The majority (nine) of the amount of flyers ordered by Perfect Choice Promotions per event were 1,400 at a cost of $1,195 per order. Speaking to owner John Runy on Wednesday and using Perfect Choice Promotion’s guidelines, Runy said he would do the same job for $300 — nearly four times cheaper than Perfect Choice Promotions and a savings of $895 per 1,400-count order.
“Seems high to me,” Runy said of Perfect Choice Promotions’ charges.
A quote online from popular printing company vistaprint.com revealed even more savings. While ApexGraphix averaged 20 cents a copy, vistaprint’s price for 1,500 flyers with the same specifications was $250 (17 cents a copy). Had the same rates been applied evenly, the work Perfect Choice Promotions charged $22,103 for could have been done for as little as $4,900 with ApexGraphix or $4,165 with vistaprint.
In addition to those costs, on four of the invoices Perfect Choice claimed a separate flyer design and social media promotion fee totaling an additional $6,067. No receipts for any of the flyer purchases was included in Pinewood Lake Park Foundation’s paperwork.
TAXES, FEES AND CONSULTATIONS
The State of South Carolina’s Department of Revenue defines “sales tax” as one “imposed on the sales at retail of tangible personal property and certain services” per Sect. 12-36-910 of the South Carolina Code of Laws. The only services subject to sales and use taxes are the furnishing of accommodations, dry cleaning, electricity and communication services such as telephone, internet, cable and satellite services.
While sales taxes are not assessed on professional services such as bills from public relations or marketing firms, Quorum’s review of Perfect Choice Promotions’ invoices found 12 charging an additional 8 percent sales tax on the amount of the invoice and another eight using the word “fee” in the same column and also showing an additional 8 percent charge.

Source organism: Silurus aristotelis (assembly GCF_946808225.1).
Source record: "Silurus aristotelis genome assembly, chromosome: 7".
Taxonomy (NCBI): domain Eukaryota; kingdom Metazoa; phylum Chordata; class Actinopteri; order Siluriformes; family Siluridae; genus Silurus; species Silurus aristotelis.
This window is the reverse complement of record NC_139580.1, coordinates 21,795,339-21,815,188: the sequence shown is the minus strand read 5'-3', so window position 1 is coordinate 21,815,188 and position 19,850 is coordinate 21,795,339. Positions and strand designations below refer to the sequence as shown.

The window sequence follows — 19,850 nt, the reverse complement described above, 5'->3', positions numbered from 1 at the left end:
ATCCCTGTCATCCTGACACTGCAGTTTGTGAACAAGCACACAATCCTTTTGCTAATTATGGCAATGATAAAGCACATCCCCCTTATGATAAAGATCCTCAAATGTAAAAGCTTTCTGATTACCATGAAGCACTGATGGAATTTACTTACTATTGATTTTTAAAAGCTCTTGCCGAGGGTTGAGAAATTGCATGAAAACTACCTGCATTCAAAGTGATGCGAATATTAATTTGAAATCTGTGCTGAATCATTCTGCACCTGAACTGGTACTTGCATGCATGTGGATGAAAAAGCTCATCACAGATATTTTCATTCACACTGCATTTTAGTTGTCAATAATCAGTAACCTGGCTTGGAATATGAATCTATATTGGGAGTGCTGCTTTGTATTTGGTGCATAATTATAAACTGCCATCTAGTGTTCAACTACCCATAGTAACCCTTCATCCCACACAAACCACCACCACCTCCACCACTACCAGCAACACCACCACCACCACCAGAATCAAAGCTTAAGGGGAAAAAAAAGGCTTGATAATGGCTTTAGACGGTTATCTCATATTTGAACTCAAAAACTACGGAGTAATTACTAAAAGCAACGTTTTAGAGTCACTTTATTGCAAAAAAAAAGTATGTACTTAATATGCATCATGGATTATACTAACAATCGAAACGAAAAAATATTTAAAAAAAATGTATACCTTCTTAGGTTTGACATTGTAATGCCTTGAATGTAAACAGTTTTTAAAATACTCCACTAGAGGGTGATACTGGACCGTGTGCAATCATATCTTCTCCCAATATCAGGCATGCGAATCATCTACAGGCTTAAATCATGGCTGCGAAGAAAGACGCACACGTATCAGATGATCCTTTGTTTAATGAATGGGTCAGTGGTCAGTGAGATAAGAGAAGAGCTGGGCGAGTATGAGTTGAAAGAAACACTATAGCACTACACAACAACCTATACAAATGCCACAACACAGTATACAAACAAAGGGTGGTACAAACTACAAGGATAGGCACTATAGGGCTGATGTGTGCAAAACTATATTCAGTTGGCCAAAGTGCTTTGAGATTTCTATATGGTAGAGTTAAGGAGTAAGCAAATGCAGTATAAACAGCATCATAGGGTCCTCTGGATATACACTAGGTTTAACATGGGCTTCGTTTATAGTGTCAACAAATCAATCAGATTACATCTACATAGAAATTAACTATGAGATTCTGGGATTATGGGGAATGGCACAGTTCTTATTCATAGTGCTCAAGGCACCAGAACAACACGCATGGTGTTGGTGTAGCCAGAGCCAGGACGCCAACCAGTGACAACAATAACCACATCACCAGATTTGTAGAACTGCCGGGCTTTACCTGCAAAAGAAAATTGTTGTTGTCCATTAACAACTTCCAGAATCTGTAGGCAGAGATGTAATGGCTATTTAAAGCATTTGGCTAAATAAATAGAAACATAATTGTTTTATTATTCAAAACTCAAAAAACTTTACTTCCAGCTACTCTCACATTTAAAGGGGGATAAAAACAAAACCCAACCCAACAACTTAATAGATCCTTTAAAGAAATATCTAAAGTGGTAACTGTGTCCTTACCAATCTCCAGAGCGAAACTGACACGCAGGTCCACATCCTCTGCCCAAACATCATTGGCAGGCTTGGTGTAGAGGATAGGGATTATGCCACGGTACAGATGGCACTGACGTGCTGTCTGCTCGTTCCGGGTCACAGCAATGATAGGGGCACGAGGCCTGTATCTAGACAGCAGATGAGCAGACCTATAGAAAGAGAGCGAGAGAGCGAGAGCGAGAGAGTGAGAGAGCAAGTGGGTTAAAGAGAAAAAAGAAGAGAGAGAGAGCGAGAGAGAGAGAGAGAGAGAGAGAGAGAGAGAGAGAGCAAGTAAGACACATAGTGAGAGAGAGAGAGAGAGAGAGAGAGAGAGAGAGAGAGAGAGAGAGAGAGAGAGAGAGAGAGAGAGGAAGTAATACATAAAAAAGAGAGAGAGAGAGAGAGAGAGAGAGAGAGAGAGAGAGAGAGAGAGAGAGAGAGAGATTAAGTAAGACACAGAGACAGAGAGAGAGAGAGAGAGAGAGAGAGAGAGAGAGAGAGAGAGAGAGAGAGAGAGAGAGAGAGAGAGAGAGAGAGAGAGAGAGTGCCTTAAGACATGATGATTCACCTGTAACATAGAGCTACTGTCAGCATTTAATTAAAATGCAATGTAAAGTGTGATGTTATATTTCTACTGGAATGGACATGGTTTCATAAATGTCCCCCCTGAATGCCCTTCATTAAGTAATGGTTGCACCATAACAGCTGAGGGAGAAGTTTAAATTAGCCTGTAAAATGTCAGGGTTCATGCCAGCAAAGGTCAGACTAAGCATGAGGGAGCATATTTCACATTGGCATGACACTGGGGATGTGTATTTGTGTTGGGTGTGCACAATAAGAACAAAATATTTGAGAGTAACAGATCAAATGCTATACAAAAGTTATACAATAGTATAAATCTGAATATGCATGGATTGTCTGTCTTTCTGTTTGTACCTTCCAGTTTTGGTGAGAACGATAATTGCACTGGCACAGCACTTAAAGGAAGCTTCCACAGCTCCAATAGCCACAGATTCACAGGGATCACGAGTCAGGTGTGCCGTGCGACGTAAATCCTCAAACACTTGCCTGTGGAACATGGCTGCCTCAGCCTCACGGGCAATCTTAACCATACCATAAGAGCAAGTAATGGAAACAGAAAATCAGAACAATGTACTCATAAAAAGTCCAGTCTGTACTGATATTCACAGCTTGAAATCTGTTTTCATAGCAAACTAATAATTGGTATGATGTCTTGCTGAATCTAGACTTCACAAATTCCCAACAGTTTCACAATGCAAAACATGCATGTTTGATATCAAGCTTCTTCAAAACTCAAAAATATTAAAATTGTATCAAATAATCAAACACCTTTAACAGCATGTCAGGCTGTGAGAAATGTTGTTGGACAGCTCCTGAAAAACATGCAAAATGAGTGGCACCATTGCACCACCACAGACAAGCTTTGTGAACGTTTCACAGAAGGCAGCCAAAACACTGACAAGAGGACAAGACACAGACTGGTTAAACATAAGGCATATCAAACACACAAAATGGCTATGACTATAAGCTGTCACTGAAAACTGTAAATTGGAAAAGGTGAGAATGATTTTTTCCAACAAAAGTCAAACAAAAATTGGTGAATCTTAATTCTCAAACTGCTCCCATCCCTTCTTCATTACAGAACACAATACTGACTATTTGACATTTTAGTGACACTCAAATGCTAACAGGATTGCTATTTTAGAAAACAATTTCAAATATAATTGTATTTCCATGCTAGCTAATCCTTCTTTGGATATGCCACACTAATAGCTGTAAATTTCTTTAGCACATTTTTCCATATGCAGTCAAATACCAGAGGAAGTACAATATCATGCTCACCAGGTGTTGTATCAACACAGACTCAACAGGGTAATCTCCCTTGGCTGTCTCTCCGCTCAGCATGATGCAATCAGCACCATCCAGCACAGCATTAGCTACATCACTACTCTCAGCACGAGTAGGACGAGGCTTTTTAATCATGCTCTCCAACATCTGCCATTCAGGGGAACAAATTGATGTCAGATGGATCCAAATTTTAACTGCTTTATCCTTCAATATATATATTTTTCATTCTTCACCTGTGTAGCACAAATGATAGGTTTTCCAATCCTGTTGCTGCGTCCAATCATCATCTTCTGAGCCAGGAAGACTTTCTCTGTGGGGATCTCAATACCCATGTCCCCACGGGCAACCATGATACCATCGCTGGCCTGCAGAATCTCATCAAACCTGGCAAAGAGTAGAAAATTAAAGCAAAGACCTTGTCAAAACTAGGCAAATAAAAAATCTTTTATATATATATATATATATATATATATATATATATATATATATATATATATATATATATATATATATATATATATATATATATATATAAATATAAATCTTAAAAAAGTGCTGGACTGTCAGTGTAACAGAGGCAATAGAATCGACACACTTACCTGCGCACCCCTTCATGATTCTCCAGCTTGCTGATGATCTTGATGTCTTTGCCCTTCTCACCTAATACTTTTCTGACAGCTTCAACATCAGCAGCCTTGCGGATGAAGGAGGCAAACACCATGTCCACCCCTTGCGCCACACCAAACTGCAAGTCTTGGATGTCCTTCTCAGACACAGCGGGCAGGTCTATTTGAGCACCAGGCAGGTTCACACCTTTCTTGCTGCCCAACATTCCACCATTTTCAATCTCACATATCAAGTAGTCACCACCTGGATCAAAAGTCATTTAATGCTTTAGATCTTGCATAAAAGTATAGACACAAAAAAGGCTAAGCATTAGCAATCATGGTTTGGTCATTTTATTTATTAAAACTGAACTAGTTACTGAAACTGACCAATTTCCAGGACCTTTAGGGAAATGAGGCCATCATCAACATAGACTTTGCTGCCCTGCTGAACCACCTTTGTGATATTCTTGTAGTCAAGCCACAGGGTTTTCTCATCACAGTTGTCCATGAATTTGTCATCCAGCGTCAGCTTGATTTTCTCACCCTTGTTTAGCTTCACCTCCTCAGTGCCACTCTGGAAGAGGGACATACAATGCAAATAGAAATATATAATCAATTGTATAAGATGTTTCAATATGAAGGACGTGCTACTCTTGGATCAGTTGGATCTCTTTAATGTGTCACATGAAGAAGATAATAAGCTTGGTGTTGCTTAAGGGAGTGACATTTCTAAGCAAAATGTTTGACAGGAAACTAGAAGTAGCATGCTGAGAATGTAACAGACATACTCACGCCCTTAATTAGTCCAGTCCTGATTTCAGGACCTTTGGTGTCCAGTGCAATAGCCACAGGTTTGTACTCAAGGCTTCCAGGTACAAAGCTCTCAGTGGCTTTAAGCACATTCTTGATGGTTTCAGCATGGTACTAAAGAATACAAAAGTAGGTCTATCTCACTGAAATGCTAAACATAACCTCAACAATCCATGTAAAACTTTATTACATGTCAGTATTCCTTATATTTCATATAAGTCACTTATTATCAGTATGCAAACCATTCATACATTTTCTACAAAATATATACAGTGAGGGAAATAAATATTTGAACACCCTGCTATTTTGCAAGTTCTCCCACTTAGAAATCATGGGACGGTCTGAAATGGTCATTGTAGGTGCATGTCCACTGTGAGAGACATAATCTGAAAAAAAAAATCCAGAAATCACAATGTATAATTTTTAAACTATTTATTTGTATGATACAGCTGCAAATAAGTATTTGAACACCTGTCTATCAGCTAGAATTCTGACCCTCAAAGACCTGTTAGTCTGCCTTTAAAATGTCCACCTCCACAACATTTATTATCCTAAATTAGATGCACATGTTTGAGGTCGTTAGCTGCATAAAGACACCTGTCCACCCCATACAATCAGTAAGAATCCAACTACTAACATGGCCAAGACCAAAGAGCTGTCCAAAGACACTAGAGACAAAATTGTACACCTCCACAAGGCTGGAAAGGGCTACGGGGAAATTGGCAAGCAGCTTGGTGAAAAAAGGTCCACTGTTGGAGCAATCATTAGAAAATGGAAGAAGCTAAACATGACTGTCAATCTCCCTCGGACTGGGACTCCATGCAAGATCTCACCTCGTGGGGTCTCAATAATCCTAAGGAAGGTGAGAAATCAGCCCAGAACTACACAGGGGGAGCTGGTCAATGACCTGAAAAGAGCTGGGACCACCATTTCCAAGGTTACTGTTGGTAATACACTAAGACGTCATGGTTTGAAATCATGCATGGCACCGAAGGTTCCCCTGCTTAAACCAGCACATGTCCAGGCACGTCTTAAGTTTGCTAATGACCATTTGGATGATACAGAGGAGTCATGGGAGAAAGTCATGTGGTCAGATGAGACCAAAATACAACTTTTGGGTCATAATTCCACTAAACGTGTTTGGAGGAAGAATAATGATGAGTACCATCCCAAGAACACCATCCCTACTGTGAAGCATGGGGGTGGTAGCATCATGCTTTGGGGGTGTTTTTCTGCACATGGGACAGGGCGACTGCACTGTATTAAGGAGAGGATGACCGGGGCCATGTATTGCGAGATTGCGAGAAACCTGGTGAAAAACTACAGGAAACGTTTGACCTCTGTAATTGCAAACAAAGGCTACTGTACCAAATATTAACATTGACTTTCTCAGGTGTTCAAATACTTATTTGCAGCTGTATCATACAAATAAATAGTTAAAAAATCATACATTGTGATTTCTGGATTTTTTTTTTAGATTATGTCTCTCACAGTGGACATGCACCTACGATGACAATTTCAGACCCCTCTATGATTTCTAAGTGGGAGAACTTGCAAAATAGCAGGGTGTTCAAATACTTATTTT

Coupled with routine “set up/clean up” fees standard on nearly every invoice ($4,342 total) and $20,145 worth of “marketing/consultations” fees that appear on 13 of the 20 invoices submitted, in total Perfect Choice Promotions collected $33,4432 in fees alone from July to December 2016.
For a former Richland County employee who dealt with invoices on a daily basis and spoke only on condition of anonymity, a fee on top of an invoice for work immediately draws suspicion.
“I recently had a fence put up, and the guy gave me a quote, broke it into amounts for materials and labor, and that was it,” they said. “There was no extra fee.
“The work was the fee. His bill was the fee. You don’t add a fee on top of a bill. What would that even be for? It’s like asking for free extra money for doing nothing.”
The practice of adding a fee to a bill at Pinewood Lake Park — and having it paid in full by the County — is not new. Without the work being put out to bid and with no approval from then-Richland County Administrator Tony McDonald, on Oct. 12, 2015 Hart submitted a $77,194 invoice to the County using her Carolina Consultants Group LLC for “Furnishing; Decorating and repairs on main house at Pine Wood (sic) Lake Park.”
Listed on the invoice underneath the total for all work performed (including labor), an additional 11 percent “consultants fee” ($7,233) was added, as was a “tax” of $4,208.
Despite repeated requests, neither Porterfield or Myers responded to messages and texts left seeking comment.
Reach Aiken at (803) 200-8809. Email him at firstname.lastname@example.org. Follow him on Twitter @RonAiken and @QuorumColumbia and like Quorum on Facebook.